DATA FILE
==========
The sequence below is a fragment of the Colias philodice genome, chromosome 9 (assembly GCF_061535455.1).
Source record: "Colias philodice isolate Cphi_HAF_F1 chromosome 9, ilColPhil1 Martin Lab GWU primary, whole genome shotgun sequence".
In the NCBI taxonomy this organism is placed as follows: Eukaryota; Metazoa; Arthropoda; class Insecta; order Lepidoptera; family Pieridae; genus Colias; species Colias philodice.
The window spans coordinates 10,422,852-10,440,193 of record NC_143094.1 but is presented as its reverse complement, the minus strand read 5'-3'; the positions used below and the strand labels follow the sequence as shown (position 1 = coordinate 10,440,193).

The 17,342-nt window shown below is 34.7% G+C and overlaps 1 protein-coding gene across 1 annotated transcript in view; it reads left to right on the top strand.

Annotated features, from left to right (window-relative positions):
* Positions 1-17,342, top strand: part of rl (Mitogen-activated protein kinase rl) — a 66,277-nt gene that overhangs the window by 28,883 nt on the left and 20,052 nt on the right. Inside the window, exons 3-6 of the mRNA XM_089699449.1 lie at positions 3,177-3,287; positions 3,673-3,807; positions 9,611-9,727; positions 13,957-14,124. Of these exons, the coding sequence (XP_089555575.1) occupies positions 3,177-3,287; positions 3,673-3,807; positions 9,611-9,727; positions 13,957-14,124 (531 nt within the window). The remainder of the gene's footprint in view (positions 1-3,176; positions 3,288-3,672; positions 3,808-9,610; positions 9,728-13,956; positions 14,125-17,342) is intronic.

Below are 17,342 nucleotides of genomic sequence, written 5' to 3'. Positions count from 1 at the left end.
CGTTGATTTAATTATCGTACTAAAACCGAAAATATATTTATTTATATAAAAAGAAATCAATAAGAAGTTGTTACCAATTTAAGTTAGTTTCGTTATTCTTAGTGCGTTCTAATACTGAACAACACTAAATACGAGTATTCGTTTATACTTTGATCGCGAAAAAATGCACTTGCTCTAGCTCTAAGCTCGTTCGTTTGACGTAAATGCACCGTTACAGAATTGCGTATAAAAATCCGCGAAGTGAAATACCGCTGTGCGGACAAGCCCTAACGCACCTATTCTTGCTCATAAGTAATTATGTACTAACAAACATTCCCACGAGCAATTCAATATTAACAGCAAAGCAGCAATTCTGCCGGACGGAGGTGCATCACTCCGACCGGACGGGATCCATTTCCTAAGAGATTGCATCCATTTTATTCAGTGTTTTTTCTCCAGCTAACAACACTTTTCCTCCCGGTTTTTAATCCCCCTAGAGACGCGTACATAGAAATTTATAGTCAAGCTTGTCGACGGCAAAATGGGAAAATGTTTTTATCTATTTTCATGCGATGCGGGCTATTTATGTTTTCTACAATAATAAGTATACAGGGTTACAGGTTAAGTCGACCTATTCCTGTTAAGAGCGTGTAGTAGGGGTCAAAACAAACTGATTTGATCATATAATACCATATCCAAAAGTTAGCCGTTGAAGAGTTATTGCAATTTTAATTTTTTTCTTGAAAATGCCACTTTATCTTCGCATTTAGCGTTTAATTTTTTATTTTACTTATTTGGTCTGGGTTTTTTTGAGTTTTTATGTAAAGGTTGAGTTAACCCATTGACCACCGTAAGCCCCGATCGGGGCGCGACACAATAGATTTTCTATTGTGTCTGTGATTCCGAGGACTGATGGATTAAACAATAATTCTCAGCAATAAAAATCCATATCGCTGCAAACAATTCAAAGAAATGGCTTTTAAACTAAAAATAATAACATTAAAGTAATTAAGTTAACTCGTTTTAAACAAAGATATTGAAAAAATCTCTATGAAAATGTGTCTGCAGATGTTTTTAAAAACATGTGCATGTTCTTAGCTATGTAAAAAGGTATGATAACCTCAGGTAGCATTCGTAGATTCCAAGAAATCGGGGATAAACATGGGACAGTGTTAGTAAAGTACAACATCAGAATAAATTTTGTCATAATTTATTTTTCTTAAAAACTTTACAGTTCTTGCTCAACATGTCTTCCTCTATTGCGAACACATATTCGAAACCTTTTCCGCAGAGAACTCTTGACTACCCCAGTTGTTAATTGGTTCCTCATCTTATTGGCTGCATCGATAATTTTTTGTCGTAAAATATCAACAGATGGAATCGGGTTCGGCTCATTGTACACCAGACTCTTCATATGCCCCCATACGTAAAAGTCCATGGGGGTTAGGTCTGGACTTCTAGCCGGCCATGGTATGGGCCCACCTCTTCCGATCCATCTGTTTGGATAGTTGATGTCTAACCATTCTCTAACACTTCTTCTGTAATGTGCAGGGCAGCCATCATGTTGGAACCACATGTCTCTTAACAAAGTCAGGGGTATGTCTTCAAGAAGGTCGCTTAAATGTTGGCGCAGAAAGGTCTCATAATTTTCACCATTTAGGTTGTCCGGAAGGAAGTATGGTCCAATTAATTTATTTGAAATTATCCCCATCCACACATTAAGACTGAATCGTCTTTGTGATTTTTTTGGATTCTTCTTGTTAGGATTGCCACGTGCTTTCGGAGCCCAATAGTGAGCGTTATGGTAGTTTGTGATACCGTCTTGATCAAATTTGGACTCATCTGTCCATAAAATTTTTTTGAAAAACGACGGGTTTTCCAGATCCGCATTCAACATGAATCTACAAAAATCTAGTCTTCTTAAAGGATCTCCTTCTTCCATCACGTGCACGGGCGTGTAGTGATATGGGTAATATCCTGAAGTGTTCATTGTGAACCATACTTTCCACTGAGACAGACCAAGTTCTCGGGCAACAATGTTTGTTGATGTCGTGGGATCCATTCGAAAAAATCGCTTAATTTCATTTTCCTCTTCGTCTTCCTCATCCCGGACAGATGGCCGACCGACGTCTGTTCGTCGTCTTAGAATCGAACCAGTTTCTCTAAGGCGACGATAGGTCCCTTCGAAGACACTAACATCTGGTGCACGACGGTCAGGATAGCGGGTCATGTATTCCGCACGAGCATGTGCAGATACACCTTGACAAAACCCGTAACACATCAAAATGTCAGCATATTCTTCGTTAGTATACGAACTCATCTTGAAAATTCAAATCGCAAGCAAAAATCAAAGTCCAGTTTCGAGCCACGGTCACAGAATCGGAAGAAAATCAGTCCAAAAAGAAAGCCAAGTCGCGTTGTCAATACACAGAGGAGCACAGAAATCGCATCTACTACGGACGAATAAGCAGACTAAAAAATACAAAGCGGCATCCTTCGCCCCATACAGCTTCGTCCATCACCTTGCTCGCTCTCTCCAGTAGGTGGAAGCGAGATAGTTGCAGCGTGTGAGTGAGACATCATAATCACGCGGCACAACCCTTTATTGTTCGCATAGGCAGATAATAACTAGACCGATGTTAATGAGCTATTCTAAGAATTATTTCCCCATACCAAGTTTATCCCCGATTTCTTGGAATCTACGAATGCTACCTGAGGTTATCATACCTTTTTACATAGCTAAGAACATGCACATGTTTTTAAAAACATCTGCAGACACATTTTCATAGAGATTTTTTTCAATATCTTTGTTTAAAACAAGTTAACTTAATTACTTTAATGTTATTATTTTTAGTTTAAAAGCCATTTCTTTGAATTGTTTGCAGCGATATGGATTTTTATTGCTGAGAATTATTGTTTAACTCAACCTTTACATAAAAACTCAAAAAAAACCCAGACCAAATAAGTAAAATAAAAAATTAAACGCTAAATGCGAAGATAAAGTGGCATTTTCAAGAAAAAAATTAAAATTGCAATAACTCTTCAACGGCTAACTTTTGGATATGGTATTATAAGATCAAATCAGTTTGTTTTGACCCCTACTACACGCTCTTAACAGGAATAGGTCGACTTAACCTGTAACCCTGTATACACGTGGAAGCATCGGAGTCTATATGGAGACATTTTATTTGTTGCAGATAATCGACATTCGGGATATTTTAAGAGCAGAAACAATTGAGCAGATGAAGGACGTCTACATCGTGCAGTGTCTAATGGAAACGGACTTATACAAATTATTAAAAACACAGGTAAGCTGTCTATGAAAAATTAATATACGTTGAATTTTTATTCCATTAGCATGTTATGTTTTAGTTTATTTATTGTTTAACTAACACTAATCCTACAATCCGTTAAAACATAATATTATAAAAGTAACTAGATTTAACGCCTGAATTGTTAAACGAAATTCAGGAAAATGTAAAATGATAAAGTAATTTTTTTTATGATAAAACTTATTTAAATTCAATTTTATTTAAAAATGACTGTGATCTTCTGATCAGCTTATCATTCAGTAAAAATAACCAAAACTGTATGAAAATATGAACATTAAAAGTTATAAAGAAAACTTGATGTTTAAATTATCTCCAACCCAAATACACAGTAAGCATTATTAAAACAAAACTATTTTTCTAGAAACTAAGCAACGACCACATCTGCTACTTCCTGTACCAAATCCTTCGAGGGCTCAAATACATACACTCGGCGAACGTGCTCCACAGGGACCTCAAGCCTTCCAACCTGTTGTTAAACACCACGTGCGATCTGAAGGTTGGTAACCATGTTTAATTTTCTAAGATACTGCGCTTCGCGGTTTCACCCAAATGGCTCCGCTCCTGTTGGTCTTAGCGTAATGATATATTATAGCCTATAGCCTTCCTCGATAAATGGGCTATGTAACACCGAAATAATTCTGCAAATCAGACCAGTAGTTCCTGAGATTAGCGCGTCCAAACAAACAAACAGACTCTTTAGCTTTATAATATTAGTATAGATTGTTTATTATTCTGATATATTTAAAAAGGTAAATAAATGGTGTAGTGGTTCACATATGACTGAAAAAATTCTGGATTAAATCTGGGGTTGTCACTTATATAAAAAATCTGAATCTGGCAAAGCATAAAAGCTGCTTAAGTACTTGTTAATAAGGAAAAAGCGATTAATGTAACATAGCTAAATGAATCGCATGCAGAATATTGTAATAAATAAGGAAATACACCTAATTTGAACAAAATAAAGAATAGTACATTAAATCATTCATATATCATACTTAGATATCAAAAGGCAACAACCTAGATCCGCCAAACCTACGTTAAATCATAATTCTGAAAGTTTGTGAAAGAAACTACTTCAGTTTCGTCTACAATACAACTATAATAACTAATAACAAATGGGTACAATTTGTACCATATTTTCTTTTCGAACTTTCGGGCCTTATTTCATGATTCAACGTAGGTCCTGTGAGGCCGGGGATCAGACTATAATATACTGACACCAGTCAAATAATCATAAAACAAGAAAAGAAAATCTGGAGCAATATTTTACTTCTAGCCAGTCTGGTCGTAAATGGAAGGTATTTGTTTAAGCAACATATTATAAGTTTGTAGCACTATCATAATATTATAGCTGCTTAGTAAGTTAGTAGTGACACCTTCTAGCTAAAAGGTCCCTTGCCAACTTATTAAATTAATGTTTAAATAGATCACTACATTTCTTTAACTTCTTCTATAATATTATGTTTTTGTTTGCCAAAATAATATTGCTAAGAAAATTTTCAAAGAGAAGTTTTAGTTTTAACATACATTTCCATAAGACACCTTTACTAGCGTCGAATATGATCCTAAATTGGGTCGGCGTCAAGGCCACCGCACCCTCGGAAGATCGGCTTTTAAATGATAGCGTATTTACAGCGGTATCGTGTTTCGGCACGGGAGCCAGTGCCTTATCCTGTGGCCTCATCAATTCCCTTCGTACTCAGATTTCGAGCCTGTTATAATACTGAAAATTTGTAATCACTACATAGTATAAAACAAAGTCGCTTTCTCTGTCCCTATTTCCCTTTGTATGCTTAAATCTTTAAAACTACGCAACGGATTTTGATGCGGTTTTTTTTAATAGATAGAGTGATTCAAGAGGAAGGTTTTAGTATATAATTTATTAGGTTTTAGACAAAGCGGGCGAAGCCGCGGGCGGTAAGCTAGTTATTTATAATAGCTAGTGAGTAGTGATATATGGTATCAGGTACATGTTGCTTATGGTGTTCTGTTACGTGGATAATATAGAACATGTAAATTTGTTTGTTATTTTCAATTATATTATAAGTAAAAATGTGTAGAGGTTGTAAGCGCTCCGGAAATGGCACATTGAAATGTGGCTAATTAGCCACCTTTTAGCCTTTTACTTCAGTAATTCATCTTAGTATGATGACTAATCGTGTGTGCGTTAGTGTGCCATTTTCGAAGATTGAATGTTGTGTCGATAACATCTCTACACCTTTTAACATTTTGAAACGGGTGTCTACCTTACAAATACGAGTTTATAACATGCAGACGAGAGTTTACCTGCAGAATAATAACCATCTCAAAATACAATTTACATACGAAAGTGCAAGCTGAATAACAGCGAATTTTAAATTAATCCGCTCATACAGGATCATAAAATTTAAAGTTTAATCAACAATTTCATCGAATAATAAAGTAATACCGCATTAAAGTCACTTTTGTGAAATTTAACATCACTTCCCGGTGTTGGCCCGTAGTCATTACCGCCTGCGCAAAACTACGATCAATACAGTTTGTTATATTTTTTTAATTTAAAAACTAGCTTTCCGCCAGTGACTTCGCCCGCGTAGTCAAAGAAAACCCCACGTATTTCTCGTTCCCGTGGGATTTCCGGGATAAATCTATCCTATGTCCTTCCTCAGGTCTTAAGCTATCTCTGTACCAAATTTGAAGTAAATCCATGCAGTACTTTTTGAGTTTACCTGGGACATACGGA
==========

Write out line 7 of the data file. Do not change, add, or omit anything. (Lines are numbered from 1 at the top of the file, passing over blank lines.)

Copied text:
* Positions 1-17,342, top strand: part of rl (Mitogen-activated protein kinase rl) — a 66,277-nt gene that overhangs the window by 28,883 nt on the left and 20,052 nt on the right. Inside the window, exons 3-6 of the mRNA XM_089699449.1 lie at positions 3,177-3,287; positions 3,673-3,807; positions 9,611-9,727; positions 13,957-14,124. Of these exons, the coding sequence (XP_089555575.1) occupies positions 3,177-3,287; positions 3,673-3,807; positions 9,611-9,727; positions 13,957-14,124 (531 nt within the window). The remainder of the gene's footprint in view (positions 1-3,176; positions 3,288-3,672; positions 3,808-9,610; positions 9,728-13,956; positions 14,125-17,342) is intronic.